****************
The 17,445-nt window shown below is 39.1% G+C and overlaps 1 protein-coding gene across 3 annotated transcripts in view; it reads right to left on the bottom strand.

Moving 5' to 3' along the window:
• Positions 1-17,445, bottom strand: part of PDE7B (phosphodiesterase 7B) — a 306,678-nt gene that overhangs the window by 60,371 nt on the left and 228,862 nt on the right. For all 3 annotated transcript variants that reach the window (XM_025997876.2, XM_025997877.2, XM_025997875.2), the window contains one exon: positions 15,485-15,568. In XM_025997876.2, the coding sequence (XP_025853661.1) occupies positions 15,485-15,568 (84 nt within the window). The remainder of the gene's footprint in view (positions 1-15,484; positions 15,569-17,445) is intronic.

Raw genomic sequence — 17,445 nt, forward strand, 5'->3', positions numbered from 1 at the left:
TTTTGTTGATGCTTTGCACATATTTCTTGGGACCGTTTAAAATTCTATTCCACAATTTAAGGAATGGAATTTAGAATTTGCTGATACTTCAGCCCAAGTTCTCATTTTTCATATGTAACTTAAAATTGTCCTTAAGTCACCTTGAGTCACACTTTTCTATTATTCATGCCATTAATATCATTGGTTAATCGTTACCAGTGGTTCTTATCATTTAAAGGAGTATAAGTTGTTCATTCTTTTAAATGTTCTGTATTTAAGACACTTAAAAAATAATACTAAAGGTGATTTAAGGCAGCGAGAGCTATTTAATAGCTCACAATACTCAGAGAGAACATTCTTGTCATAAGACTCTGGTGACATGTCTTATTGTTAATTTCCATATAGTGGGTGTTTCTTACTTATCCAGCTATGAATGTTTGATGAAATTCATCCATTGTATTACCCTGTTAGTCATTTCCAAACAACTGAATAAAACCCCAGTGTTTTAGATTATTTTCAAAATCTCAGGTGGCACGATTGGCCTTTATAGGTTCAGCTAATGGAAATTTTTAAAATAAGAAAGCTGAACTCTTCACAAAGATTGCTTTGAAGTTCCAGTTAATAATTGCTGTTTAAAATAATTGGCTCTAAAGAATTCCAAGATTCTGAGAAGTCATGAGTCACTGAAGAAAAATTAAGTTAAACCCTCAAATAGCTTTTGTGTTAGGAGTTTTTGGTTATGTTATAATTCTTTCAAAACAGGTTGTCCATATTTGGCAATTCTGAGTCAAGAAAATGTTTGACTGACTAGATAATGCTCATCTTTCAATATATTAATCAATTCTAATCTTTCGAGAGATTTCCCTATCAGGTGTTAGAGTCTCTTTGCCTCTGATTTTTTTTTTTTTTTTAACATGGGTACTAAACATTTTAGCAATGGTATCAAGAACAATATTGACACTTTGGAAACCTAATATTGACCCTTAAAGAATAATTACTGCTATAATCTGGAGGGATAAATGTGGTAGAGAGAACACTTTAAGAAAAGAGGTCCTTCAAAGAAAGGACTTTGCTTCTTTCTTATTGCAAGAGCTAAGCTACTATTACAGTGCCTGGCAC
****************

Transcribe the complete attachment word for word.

The 17,445-nt window shown below is 39.1% G+C and overlaps 1 protein-coding gene across 3 annotated transcripts in view; it reads right to left on the bottom strand.

Moving 5' to 3' along the window:
• Positions 1-17,445, bottom strand: part of PDE7B (phosphodiesterase 7B) — a 306,678-nt gene that overhangs the window by 60,371 nt on the left and 228,862 nt on the right. For all 3 annotated transcript variants that reach the window (XM_025997876.2, XM_025997877.2, XM_025997875.2), the window contains one exon: positions 15,485-15,568. In XM_025997876.2, the coding sequence (XP_025853661.1) occupies positions 15,485-15,568 (84 nt within the window). The remainder of the gene's footprint in view (positions 1-15,484; positions 15,569-17,445) is intronic.

Raw genomic sequence — 17,445 nt, forward strand, 5'->3', positions numbered from 1 at the left:
TTTTGTTGATGCTTTGCACATATTTCTTGGGACCGTTTAAAATTCTATTCCACAATTTAAGGAATGGAATTTAGAATTTGCTGATACTTCAGCCCAAGTTCTCATTTTTCATATGTAACTTAAAATTGTCCTTAAGTCACCTTGAGTCACACTTTTCTATTATTCATGCCATTAATATCATTGGTTAATCGTTACCAGTGGTTCTTATCATTTAAAGGAGTATAAGTTGTTCATTCTTTTAAATGTTCTGTATTTAAGACACTTAAAAAATAATACTAAAGGTGATTTAAGGCAGCGAGAGCTATTTAATAGCTCACAATACTCAGAGAGAACATTCTTGTCATAAGACTCTGGTGACATGTCTTATTGTTAATTTCCATATAGTGGGTGTTTCTTACTTATCCAGCTATGAATGTTTGATGAAATTCATCCATTGTATTACCCTGTTAGTCATTTCCAAACAACTGAATAAAACCCCAGTGTTTTAGATTATTTTCAAAATCTCAGGTGGCACGATTGGCCTTTATAGGTTCAGCTAATGGAAATTTTTAAAATAAGAAAGCTGAACTCTTCACAAAGATTGCTTTGAAGTTCCAGTTAATAATTGCTGTTTAAAATAATTGGCTCTAAAGAATTCCAAGATTCTGAGAAGTCATGAGTCACTGAAGAAAAATTAAGTTAAACCCTCAAATAGCTTTTGTGTTAGGAGTTTTTGGTTATGTTATAATTCTTTCAAAACAGGTTGTCCATATTTGGCAATTCTGAGTCAAGAAAATGTTTGACTGACTAGATAATGCTCATCTTTCAATATATTAATCAATTCTAATCTTTCGAGAGATTTCCCTATCAGGTGTTAGAGTCTCTTTGCCTCTGATTTTTTTTTTTTTTTTAACATGGGTACTAAACATTTTAGCAATGGTATCAAGAACAATATTGACACTTTGGAAACCTAATATTGACCCTTAAAGAATAATTACTGCTATAATCTGGAGGGATAAATGTGGTAGAGAGAACACTTTAAGAAAAGAGGTCCTTCAAAGAAAGGACTTTGCTTCTTTCTTATTGCAAGAGCTAAGCTACTATTACAGTGCCTGGCAC